From Declaration to Code: Continuity and Change in China’s Engagement with ASEAN on the South China Sea

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About the Publication

China’s engagement with ASEAN over the South China Sea, from the Declaration on the Conduct of Parties in the South China Sea to the ongoing negotiations on the Code of Conduct (COC), exhibits a dynamic continuum with two constants: 
1. Dismissal of any legally binding instrument that would constrain China’s freedom of action; and 
2. Persistent territorialization of the SCS despite Beijing’s simultaneous diplomatic engagement with ASEAN. 

The continuity is juxtaposed with elements of change in China’s engagement with ASEAN, as afforded by the former’s growing power and influence. This metamorphosis is manifested in China’s efforts to undermine ASEAN unity, robustly assert its claims in the SCS, and use economic statecraft towards ASEAN member states in return for their acquiescence.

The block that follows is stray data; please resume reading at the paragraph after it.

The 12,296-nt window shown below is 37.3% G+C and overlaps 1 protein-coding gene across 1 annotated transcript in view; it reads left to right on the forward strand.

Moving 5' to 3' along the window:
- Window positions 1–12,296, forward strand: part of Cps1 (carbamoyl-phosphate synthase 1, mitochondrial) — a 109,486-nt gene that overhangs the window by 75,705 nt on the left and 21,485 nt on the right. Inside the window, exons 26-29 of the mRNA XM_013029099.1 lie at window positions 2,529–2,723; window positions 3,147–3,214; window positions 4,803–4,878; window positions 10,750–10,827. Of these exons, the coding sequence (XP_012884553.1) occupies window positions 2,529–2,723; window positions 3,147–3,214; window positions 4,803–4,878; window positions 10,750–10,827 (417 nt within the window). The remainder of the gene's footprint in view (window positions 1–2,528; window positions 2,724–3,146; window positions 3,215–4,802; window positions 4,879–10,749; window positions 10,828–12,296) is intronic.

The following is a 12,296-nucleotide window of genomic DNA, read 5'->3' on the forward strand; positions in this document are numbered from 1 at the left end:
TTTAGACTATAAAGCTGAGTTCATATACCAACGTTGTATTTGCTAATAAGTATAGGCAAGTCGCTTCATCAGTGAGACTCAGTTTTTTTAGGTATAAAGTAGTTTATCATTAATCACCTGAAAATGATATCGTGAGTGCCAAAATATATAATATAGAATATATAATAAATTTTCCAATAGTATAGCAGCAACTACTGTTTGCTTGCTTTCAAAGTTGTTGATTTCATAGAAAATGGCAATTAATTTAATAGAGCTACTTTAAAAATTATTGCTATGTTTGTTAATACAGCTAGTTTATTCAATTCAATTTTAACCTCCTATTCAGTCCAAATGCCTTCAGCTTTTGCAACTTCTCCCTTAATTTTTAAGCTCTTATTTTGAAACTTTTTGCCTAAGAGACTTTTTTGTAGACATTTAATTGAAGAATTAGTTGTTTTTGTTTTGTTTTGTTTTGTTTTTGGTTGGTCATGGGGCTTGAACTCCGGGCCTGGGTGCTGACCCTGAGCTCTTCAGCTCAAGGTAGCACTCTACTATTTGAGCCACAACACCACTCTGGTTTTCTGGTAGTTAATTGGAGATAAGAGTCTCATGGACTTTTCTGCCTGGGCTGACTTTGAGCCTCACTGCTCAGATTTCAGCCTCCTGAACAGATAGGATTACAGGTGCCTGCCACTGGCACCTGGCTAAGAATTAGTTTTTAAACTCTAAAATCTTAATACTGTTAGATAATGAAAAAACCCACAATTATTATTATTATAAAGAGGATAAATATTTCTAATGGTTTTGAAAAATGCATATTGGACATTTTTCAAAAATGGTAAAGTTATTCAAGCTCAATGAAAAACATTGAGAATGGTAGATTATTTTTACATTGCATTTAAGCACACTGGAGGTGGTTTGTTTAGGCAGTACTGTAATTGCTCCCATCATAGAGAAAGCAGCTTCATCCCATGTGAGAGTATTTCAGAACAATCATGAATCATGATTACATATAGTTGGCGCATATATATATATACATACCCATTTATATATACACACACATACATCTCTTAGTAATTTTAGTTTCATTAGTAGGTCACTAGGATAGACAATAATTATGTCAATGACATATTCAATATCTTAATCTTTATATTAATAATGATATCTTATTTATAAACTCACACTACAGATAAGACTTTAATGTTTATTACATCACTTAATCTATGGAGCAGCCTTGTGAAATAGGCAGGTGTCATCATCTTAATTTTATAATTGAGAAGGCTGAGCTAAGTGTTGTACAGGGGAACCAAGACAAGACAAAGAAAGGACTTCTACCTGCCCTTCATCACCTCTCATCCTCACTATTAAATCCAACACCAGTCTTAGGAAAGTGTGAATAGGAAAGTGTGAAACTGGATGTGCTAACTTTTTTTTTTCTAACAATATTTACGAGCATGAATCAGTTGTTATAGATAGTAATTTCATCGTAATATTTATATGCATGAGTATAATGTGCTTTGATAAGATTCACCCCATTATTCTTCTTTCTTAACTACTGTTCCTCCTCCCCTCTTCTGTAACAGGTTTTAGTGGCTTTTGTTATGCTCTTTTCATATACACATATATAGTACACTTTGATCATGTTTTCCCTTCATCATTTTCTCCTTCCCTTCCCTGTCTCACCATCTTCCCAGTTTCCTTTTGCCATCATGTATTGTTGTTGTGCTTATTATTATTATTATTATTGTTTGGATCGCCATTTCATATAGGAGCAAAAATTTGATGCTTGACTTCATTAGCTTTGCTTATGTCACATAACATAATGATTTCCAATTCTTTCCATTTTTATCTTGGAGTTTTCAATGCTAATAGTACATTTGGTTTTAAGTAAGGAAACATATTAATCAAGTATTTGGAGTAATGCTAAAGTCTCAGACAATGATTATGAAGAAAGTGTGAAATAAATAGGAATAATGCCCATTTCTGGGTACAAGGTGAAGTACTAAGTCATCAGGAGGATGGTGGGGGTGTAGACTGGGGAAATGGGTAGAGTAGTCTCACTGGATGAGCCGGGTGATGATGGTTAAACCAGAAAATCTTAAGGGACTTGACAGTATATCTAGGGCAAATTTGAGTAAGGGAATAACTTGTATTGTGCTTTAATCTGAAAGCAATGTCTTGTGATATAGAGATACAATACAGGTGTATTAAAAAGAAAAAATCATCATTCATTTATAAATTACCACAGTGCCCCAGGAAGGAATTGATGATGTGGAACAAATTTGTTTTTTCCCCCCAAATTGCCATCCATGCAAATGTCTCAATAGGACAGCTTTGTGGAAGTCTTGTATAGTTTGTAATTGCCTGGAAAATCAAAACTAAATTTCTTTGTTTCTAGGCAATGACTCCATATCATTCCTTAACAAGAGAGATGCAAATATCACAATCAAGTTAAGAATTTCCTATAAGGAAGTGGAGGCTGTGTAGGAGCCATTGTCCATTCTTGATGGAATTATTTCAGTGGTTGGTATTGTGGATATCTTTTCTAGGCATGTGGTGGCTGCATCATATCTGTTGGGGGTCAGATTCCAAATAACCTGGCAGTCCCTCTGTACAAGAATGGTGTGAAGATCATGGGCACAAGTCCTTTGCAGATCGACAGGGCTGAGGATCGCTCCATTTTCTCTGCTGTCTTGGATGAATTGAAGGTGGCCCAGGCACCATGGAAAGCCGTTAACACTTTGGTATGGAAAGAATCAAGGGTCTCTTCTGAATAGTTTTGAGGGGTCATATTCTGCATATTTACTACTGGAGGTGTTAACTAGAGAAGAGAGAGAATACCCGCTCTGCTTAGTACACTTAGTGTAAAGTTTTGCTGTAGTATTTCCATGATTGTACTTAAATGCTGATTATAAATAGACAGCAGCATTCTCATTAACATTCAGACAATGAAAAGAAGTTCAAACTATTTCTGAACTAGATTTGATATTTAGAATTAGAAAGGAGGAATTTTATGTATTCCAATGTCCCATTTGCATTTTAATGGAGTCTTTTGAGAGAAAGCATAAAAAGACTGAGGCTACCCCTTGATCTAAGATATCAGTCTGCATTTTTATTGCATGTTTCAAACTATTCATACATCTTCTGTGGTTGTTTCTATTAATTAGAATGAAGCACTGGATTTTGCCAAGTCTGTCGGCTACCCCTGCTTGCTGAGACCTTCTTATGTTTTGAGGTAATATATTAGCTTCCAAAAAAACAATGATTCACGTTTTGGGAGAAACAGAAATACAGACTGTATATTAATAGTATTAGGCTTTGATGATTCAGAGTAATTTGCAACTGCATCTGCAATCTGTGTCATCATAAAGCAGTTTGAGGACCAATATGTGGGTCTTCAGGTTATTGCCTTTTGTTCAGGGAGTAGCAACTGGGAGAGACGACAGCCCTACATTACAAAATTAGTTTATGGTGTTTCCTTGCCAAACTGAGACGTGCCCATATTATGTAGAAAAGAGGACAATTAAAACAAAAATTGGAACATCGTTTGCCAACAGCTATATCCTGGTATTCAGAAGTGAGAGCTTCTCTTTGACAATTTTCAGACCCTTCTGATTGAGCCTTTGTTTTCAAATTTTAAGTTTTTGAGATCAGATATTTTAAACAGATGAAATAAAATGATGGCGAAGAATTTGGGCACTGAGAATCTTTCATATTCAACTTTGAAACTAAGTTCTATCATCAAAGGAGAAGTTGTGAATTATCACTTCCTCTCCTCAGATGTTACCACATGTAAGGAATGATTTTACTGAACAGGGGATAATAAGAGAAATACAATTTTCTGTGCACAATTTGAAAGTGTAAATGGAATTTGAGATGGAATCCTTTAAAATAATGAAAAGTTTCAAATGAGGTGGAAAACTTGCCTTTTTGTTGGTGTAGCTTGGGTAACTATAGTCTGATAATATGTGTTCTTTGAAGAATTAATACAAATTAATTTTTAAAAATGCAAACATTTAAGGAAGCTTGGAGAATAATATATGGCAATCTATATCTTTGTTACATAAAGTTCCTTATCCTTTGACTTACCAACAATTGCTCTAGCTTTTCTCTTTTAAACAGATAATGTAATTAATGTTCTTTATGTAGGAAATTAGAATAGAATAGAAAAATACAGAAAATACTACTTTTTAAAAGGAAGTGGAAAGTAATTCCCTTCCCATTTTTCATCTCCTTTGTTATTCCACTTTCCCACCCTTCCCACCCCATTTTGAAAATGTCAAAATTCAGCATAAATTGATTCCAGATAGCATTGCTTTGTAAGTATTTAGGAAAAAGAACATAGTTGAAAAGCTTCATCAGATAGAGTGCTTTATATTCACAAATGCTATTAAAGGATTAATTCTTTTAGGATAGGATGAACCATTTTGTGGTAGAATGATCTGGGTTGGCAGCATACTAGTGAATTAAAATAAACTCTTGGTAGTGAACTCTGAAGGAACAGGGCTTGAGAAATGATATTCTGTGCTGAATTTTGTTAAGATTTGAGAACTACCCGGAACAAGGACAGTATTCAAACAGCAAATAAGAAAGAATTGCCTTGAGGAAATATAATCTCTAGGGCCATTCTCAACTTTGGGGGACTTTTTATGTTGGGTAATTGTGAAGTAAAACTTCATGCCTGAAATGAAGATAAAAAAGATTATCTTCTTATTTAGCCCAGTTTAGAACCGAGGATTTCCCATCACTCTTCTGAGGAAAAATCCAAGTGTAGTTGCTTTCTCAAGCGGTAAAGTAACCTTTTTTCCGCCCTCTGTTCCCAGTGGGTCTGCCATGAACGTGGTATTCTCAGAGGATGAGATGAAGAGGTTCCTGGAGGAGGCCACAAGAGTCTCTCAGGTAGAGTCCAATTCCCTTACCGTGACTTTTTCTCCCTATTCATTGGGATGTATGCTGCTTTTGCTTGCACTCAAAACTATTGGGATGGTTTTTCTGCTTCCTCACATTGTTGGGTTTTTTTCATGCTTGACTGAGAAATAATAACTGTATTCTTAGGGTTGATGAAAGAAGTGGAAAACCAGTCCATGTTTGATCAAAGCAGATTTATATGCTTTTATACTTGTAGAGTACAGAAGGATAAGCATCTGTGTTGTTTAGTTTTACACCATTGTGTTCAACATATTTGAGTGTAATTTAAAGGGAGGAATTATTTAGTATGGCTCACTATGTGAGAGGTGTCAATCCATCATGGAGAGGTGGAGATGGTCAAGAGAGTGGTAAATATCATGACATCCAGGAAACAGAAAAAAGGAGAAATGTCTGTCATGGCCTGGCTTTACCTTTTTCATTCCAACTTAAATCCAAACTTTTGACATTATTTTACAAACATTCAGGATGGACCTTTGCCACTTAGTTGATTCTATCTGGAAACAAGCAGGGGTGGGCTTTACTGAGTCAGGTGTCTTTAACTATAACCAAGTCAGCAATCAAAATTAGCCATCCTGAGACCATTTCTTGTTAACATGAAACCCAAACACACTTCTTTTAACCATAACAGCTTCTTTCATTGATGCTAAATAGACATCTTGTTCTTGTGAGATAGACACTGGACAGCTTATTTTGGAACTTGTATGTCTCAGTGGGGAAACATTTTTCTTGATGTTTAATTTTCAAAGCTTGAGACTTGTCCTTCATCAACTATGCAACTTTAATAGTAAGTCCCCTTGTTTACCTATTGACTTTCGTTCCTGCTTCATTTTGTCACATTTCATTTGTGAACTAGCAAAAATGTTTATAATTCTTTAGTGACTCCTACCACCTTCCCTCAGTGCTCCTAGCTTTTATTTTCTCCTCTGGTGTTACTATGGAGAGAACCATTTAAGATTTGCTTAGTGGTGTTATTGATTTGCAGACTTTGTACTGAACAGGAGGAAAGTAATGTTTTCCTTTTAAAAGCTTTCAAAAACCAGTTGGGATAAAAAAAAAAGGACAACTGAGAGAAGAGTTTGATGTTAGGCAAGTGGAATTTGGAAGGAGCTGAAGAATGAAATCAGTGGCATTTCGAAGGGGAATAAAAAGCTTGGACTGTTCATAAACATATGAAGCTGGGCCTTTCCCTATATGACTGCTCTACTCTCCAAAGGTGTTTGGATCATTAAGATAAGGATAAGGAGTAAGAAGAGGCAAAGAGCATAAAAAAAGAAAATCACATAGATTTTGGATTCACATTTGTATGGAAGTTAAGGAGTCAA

China’s more “active” engagement in the COC over the past three years is tactical and does not signify a fundamental change in its long-term strategy that seeks to eventually establish its sovereignty and control over the SCS based on the nine-dash-line (NDL). 

The divergent positions between China and some ASEAN member states on the COC, especially its scope of application, self-restraint elements, legal status and dispute settlement mechanism, are not easy to reconcile. The COC may end up being a non-binding political document with a general scope of application, which will have little effect in regulating the contracting parties’ behaviour.

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